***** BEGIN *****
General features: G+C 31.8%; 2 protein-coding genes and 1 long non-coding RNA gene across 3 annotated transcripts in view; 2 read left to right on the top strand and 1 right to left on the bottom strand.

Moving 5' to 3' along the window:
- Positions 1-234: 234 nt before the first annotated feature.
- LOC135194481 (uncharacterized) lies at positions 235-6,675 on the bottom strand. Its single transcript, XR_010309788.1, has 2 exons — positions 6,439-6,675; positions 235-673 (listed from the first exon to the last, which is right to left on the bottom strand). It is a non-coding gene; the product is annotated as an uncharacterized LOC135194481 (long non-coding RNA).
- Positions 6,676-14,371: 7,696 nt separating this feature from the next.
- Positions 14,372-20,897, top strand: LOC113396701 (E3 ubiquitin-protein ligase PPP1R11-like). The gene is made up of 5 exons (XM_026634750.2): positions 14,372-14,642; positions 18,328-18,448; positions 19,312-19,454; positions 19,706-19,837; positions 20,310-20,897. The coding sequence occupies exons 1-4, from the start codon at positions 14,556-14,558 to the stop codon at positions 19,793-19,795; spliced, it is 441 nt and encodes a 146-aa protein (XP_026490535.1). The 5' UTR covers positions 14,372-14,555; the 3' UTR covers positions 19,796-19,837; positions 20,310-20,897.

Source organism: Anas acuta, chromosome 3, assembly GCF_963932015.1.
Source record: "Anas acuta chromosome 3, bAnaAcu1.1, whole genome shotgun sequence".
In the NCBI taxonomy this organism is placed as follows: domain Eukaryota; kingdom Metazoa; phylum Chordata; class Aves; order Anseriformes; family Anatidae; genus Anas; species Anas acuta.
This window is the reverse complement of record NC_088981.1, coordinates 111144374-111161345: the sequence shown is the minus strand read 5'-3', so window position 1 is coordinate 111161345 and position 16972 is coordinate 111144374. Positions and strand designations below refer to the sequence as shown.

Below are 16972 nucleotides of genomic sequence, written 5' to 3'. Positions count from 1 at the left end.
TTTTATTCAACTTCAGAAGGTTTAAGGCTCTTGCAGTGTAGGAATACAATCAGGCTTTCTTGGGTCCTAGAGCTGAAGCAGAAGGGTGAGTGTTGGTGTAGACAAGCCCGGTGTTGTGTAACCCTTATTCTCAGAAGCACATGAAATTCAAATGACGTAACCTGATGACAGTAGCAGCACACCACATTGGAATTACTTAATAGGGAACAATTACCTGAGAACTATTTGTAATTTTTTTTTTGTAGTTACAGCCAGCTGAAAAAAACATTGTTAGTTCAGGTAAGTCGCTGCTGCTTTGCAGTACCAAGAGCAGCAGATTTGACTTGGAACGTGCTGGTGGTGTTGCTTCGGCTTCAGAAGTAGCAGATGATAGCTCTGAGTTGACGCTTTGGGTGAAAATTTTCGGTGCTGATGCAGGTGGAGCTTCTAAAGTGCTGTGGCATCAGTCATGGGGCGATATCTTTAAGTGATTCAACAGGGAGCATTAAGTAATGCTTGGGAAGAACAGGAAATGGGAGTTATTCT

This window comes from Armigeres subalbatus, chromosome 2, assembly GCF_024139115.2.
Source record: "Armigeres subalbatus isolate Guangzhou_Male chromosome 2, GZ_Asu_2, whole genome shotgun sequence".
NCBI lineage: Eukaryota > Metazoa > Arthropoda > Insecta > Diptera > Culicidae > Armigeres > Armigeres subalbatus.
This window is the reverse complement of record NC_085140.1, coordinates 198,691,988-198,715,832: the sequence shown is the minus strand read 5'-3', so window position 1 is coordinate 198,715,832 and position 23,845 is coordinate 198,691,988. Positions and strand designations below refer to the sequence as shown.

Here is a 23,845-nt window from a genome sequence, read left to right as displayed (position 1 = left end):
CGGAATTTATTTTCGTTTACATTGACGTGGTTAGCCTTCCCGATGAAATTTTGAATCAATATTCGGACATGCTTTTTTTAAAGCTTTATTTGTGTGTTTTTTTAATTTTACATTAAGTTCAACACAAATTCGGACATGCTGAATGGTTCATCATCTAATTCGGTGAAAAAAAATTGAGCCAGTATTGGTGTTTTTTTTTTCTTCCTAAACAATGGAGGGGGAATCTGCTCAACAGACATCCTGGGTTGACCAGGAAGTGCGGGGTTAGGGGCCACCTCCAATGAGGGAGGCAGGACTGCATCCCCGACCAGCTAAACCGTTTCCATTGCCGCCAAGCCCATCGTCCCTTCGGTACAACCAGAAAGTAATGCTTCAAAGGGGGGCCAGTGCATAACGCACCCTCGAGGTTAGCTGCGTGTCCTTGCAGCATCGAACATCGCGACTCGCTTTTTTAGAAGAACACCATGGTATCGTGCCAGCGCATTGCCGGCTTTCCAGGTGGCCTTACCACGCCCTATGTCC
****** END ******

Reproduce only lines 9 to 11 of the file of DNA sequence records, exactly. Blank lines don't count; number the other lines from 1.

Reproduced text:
In the NCBI taxonomy this organism is placed as follows: domain Eukaryota; kingdom Metazoa; phylum Chordata; class Aves; order Anseriformes; family Anatidae; genus Anas; species Anas acuta.
This window is the reverse complement of record NC_088981.1, coordinates 111144374-111161345: the sequence shown is the minus strand read 5'-3', so window position 1 is coordinate 111161345 and position 16972 is coordinate 111144374. Positions and strand designations below refer to the sequence as shown.

Below are 16972 nucleotides of genomic sequence, written 5' to 3'. Positions count from 1 at the left end.